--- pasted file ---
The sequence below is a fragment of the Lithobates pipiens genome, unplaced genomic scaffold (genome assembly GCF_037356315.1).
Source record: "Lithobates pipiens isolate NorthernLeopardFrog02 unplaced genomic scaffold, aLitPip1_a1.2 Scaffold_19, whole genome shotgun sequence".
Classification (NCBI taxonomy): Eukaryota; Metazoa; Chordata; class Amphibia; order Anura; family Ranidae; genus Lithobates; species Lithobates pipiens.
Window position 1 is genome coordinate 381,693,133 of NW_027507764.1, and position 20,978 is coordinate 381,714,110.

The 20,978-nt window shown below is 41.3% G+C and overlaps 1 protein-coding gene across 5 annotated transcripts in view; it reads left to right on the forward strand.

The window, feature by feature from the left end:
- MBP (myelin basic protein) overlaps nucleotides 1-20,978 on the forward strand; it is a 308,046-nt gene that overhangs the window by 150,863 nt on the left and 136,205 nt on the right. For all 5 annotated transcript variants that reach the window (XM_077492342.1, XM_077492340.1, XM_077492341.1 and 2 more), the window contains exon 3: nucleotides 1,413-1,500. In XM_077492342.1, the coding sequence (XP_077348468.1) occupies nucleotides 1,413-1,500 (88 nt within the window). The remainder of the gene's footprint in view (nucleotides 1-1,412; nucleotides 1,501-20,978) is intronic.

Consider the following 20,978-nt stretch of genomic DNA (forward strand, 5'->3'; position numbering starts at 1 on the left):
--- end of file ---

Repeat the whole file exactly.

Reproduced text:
The sequence below is a fragment of the Lithobates pipiens genome, unplaced genomic scaffold (genome assembly GCF_037356315.1).
Source record: "Lithobates pipiens isolate NorthernLeopardFrog02 unplaced genomic scaffold, aLitPip1_a1.2 Scaffold_19, whole genome shotgun sequence".
Classification (NCBI taxonomy): Eukaryota; Metazoa; Chordata; class Amphibia; order Anura; family Ranidae; genus Lithobates; species Lithobates pipiens.
Window position 1 is genome coordinate 381,693,133 of NW_027507764.1, and position 20,978 is coordinate 381,714,110.

The 20,978-nt window shown below is 41.3% G+C and overlaps 1 protein-coding gene across 5 annotated transcripts in view; it reads left to right on the forward strand.

The window, feature by feature from the left end:
- MBP (myelin basic protein) overlaps nucleotides 1-20,978 on the forward strand; it is a 308,046-nt gene that overhangs the window by 150,863 nt on the left and 136,205 nt on the right. For all 5 annotated transcript variants that reach the window (XM_077492342.1, XM_077492340.1, XM_077492341.1 and 2 more), the window contains exon 3: nucleotides 1,413-1,500. In XM_077492342.1, the coding sequence (XP_077348468.1) occupies nucleotides 1,413-1,500 (88 nt within the window). The remainder of the gene's footprint in view (nucleotides 1-1,412; nucleotides 1,501-20,978) is intronic.

Consider the following 20,978-nt stretch of genomic DNA (forward strand, 5'->3'; position numbering starts at 1 on the left):